CybersecurityCybersecurity company using hackers own devices against them

Published 13 December 2012

A California cybersecurity start-up, marketing itself as a private cyber intelligence agency, works to identify foreign attackers who are attempting to steal corporate secrets; it does so by  using the attackers’ own techniques and vulnerabilities against them; the company also collects data on hackers and tricks intruders into stealing false information

Shawn Henry, the head of the FBI cyber crimes division, this year  left agency after twenty-four years  to become the president CrowdStrike, an Internet security start-up in Irvine, California.

In his government work, Henry often new what foreign governments were involved in hacking the computer network of American companies, but could not share this information with the irate leaders of the hacked companies because the information was classified.

The Los Angeles Times reports that now,  CrowdStrike, which is marketing itself as a private cyber intelligence agency, works to identify foreign attackers who are attempting to steal corporate secrets. It does so by  using the attackers’ own techniques and vulnerabilities against them. The company also collects data on hackers and tricks  intruders into stealing false information.

This kind of reverse hacking has opened up an ethical debate about how far a company should go to prevent an attack.

“The traditional way of trying to defend your network is just not going to cut it. You have to do something different,” Irving Lachow, who directs the Program on Technology and National Security at the Center for New American Security, told theL.A. Times.

“One way is to engage the adversary. CrowdStrike represents a new breed of company that is focused on doing exactly that,” Lachow added.

When somebody is shooting at you, “you don’t ask, ‘Is that a 9-millimeter or a .45,’” CrowdStrike CEOGeorge Kurtz told the Times. “You ask: ‘Who is shooting at me and why are they shooting at me?’”

Kurtz, a former chief technology officer at McAfee Inc. started CrowdStrike earlier this year with another former McAfee employee Dmitri Alperovitch.

The Times notes that Alperovitch gained notoriety last year when he wrote a paper on what he described as Operation Shady Rat, a series of state-sponsored cyber penetrations of more that seventy U.S. government institutions, agencies, and companies.  Alperovitch did not name China as being behind the attacks, but to experts who the paper there was no need to spell this out.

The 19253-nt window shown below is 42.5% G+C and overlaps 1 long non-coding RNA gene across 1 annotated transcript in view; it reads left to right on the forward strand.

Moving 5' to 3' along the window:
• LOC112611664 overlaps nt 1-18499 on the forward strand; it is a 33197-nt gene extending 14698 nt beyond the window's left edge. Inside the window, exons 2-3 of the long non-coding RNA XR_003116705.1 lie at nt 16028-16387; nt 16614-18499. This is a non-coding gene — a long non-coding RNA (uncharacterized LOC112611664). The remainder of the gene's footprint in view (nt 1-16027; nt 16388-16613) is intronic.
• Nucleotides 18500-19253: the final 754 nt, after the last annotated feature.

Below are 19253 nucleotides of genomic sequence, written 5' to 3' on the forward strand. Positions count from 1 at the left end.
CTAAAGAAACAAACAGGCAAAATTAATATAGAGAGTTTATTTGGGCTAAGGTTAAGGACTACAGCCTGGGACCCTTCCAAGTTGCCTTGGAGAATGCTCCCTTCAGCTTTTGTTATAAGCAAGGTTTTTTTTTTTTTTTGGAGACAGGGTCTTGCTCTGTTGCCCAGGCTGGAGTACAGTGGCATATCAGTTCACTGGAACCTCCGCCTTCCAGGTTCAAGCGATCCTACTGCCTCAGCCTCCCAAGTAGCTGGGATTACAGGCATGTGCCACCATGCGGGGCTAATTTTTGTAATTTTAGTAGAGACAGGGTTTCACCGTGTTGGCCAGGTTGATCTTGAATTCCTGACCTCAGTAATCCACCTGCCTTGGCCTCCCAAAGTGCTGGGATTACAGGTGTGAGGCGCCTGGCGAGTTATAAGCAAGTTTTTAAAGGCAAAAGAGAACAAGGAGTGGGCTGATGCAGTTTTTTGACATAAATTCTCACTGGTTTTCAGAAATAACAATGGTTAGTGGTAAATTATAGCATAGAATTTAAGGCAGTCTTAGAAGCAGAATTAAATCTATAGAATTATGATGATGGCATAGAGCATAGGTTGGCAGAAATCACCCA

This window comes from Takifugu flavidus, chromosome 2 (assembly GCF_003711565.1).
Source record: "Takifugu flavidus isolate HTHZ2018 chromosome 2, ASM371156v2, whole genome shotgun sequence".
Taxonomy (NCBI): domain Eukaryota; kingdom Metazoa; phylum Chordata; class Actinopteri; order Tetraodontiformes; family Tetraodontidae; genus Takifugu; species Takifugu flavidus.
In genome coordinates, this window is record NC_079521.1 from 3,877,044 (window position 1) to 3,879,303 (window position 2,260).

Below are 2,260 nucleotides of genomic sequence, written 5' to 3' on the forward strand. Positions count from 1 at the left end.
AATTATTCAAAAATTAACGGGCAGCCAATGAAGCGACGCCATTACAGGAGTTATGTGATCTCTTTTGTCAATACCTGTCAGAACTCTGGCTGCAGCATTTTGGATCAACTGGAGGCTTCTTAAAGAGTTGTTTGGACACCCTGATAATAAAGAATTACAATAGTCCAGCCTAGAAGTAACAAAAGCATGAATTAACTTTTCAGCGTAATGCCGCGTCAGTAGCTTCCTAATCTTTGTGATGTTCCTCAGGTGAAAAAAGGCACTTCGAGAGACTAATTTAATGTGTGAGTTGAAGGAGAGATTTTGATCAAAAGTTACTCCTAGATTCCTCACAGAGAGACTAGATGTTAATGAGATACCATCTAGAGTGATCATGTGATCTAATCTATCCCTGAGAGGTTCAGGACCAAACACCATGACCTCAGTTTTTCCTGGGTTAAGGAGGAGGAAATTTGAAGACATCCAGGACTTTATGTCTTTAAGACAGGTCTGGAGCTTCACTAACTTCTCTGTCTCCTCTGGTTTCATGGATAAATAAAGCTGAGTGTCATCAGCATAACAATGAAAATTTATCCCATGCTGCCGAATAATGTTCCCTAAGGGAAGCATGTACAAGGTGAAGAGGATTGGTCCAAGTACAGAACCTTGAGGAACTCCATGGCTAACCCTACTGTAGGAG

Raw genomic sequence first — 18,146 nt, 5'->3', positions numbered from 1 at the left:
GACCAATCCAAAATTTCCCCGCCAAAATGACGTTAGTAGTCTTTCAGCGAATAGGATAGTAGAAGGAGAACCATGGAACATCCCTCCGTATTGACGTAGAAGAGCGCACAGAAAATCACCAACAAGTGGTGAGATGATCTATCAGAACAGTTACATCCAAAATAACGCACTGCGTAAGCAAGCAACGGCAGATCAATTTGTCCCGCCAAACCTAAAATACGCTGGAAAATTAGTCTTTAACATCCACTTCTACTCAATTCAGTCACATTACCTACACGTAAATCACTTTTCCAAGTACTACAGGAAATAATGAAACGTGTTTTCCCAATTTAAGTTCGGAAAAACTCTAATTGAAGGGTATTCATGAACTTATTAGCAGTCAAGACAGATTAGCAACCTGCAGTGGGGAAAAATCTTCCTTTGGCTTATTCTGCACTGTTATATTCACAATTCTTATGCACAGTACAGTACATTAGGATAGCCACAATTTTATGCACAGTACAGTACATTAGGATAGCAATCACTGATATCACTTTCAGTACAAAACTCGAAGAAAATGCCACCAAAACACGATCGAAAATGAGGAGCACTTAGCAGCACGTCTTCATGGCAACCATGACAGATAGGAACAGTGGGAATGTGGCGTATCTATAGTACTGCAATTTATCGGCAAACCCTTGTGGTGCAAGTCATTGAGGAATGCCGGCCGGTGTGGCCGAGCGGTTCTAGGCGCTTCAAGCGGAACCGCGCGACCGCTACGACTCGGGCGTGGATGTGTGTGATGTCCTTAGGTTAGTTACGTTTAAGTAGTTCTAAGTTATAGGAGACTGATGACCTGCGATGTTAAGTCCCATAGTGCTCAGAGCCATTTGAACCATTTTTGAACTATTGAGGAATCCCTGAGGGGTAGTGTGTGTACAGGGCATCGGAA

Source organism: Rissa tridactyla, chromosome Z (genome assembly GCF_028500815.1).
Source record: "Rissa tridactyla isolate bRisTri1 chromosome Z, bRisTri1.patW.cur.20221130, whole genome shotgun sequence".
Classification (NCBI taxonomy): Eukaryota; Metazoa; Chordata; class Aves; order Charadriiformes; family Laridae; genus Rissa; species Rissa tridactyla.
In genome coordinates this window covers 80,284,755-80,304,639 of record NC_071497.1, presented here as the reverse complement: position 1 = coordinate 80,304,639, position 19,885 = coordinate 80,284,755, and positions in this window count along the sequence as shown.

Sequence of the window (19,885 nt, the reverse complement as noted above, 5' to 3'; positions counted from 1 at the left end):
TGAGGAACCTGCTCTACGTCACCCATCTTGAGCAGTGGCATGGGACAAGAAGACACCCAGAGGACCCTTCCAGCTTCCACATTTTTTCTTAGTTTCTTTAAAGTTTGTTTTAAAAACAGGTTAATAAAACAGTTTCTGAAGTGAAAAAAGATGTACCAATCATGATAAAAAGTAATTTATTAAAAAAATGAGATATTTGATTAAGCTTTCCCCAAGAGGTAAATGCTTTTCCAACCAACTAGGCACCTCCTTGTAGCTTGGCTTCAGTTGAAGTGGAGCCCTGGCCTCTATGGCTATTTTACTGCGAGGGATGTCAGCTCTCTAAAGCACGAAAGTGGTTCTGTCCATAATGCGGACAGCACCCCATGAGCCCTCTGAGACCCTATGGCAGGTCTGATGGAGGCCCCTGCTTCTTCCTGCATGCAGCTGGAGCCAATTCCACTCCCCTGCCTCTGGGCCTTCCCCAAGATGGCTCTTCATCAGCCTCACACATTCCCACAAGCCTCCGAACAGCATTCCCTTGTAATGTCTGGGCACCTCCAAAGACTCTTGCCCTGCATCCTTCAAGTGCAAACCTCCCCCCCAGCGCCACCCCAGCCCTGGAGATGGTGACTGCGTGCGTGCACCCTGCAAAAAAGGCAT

Attackers often breach networks using a method known as spear phishing, which involves getting an employee to download a malware file by disguising it. An e-mail that looks as if it was sent by someone the employee knows is the way most hackers hide the file. This method can render anti-virus programs and firewalls useless.

CrowdStrike uses decoys as a trap to lure hackers into an environment where investigators then watch and trace the attack. In some cases the company will feed the hacker false information.

CrowdStrike also has people who can read and write in Chinese, as well as former employees of the U.S. government who worked in cybersecurity. These men and women are able to identify Chinese hackers using clues in their malware and profile them with real names and photos.

The company does have its critics, who fear that the company could take the program too far.

You don’t want the Internet to resemble Somalia,” one cyber expert who did not want to be identified because it could jeopardize his friendships with CrowdStrike’s founders told the Times.

We will not break the law, but there’s a lot organizations can do behind their own firewall on their own networks to make life difficult for the adversary,” Henry told the Times.

Critics also worry about the extent to which CrowdStrike runs it operations against hackers that are controlled by the Russian and Chinese governments, saying that it could lead to an international incident.

Alperovitch had a response for those critics.

“Why isn’t it an international incident when China steals our intellectual property? Alperovitch told the Times. “If the government would say, ‘We’re actually going to stand up to China,’ that would be great; we’d go back to doing defense only. But they are not saying that.”